Marketplace websites are awesome, right?
I’m talking about sites like Etsy, Artfire, Bonanza, Zazzle, Meylah, Society 6, BRIKA… where there’s a huge gathering of buyers and sellers, in one place. It seems like new ones are popping up all the time.
From the sellers’ perspective, sites like Etsy can be a great place to start– and test– a business with minimal commitment. See if your business concept is one that attracts people. Try out different pricing. Gather information about what does or doesn’t sell.
Further, sites like Etsy can be incredible marketing channels. Driving traffic is a major hardship for most new businesses, but Etsy already gets tons of it.
That’s not to say you get the benefit of Etsy’s traffic without any work at all. You need to be selling something that stands out in the crowd, you need to know how to use keywords, and be able to jump on seasonal trends– since catering to the time of year or pop culture trends will help snag e-mail and front page features.
At least all of the conventional advice says that if you manage to do the above you’ll see success through the site.
secrets of the etsy superstars
Anyway, not all too long ago, I did some research of my own on the featured sellers from the Etsy blog’s “Quit Your Day Job” posts. I was just curious to see for myself exactly how well these individuals were doing and if there were any unusual or seldom talked-about patterns leading to their success.
One by one, I started checking them out, asking lots of questions like: How much $$$ is their average sale? How many sales did they make in the last year? How much money does that add up to? (And what kind of profit might be left after basic costs?) What is this seller doing that most others are not?
Sure, this wasn’t anything close to an exact science. But after putting some time into it, I felt confident enough to draw a few conclusions about these Etsy superstars and their respective shops:
- 1. Though the amount of money was usually significant, many of these Etsy sellers (who are described as having quit their day job) were not making anything close to a living wage from their Etsy sales alone.
- 2. Every featured seller had some form of social media presence helping to drive sales.
- 3. Every successful seller profiled owned their own website in addition to their Etsy storefront.
So… in a nutshell, the biggest secret of Etsy’s elite seemed to be that they went beyond the Etsy “walls.” They knew they’d have the best chance at success pursuing multiple avenues for income and exposure, even if Etsy was their main focus.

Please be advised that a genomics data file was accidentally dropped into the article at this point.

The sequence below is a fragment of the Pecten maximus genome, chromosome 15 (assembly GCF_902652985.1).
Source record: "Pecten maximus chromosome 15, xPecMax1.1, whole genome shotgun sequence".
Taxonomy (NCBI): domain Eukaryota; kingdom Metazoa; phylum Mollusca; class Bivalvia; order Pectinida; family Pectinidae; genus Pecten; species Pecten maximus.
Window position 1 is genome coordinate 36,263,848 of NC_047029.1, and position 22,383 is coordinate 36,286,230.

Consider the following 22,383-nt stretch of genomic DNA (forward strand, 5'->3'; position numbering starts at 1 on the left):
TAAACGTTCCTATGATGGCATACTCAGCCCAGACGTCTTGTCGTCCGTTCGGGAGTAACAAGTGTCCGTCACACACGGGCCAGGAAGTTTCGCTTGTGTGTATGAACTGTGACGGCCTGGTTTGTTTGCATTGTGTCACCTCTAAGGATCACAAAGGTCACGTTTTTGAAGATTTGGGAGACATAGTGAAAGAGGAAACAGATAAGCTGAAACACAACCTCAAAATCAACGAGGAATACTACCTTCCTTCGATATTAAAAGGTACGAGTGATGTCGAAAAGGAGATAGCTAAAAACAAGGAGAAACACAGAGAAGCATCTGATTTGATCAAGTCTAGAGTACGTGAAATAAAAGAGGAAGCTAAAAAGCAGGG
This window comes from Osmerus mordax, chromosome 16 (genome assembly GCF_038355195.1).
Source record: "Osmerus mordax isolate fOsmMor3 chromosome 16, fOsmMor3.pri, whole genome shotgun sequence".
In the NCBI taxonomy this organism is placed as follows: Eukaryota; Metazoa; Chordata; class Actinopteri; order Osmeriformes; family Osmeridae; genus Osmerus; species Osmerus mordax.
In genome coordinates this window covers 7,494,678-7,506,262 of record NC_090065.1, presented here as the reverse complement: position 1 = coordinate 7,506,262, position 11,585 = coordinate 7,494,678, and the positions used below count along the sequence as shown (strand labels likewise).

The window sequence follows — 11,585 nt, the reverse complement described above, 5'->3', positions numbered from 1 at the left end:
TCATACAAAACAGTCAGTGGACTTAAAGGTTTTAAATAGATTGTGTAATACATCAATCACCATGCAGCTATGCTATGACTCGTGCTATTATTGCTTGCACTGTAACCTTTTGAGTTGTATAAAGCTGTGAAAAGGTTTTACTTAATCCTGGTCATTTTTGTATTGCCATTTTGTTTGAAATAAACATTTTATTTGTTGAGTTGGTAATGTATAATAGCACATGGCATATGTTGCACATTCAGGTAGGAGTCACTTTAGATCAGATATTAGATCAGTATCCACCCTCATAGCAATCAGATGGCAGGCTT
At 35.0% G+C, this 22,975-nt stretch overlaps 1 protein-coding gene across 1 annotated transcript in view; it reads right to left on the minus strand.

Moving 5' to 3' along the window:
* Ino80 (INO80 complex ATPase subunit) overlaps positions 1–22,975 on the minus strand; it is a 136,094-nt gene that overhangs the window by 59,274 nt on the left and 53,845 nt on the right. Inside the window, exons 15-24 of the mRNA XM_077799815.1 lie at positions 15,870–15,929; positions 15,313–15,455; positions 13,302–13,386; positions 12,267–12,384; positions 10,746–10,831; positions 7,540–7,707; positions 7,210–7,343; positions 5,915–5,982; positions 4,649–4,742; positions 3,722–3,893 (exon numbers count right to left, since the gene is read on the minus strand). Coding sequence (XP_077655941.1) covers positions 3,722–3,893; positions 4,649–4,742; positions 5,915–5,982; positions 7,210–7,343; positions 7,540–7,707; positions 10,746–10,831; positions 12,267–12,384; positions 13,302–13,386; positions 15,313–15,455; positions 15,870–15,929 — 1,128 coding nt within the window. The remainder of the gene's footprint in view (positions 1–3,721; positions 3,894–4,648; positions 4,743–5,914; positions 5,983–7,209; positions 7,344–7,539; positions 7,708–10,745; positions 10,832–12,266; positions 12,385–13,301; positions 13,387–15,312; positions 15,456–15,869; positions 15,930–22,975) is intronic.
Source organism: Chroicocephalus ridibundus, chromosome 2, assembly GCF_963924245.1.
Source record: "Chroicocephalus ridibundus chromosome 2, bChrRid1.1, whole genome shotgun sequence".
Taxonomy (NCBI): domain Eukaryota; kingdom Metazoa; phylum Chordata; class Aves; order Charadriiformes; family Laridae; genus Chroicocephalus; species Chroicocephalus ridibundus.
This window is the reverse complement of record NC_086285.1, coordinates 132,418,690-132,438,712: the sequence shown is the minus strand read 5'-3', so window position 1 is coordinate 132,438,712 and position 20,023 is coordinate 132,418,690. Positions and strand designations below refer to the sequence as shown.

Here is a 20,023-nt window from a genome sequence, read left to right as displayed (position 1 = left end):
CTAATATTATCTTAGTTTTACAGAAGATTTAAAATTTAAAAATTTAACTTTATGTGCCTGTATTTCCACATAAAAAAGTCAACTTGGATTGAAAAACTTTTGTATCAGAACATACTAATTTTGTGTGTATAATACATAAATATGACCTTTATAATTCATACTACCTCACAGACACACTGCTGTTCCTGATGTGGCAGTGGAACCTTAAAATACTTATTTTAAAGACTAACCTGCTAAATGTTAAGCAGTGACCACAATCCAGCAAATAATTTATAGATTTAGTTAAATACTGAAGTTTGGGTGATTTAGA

the non-negotiable, controlled-by-you website
To be specific, I think the most important takeaway from this is that every serious Etsy seller should have their own website.
Turns out, whether it’s made of up of just a few static pages, a blog, or a full-featured e-commerce store of its own, having your own website in addition to your Etsy shop is key to escaping amateur-ville and becoming a real player.
There are many huge reasons for this beyond the now-obvious “All the cool kids are doing it!” And most of them have to do with simply taking your business seriously enough to think about its future:
- 1. Fact is, many entirely well-intentioned sellers have had their Etsy shops shut down, without warning or explanation. Having your own website is insurance that your best customers will be able to find you again, even in the chance that your Etsy shop goes MIA.
- 2. Having your own website allows you to build up your SEO (search engine optimization) cred now, so that it will pay off later if/when you decide to move your store away from Etsy or expand into your own e-commerce store. Printing your “your-company-name.com” web address onto all of your marketing materials and generally training potential customers to find you there first is key to this.
- 3. Journalists and their publications take businesses more seriously when they have their own site. Therefore, you’re open to more opportunities for exposure. Not to mention, with your own website at your command, you can carefully craft a “Media” or “Press” page full of all the juicy deets about you, your product, as well as some gorgeous high-res images, to make your business all the more press-ready.
- 4. See a shop with a fiercely loyal following, and I’ll show you an e-mail list. Unfortunately, Etsy doesn’t accommodate the sort of opt-in box you need to collect e-mail addresses from customers in a straight-forward, legal way, so you can’t easily continue contact with them in the future and win their repeat business. Having your own website means you can use opt-in forms wherever and whenever you like.
- 5. Finally, by having your own site, you’re showing contacts you meet in-person and on social media that you are your own brand– not just a minuscule drop in the bucket of Etsy. And from a psychological perspective, that means they’re more likely to remember you and view your goods as high-value.
So, if you’re serious about the future of your Etsy business, I hope you’ll follow the pros’ lead and get yourself hooked up with your own “your-company-name.com” website. Even if it’s just something simple for the time being.
And if you’ve got any further thoughts or advice on the matter, I hope you’ll share! Maybe you’re surprised that all of these featured sellers had a website of their own? Not surprised? Are you considering setting up a website, or have you run into obstacles that have stopped you in your tracks? Your experience is so valuable to others. Leave it for us below!
P.S. I recently set out to create a plugin that would quickly turn an Etsy seller’s WordPress.org blog into something they are tremendously proud of.
Welp– that plugin is now LIVE! Which means there’s no longer any excuse for an Etsy seller not to have an amazing site of their own.
To learn more, read user testimonials, and see a live demo, click the graphic below!
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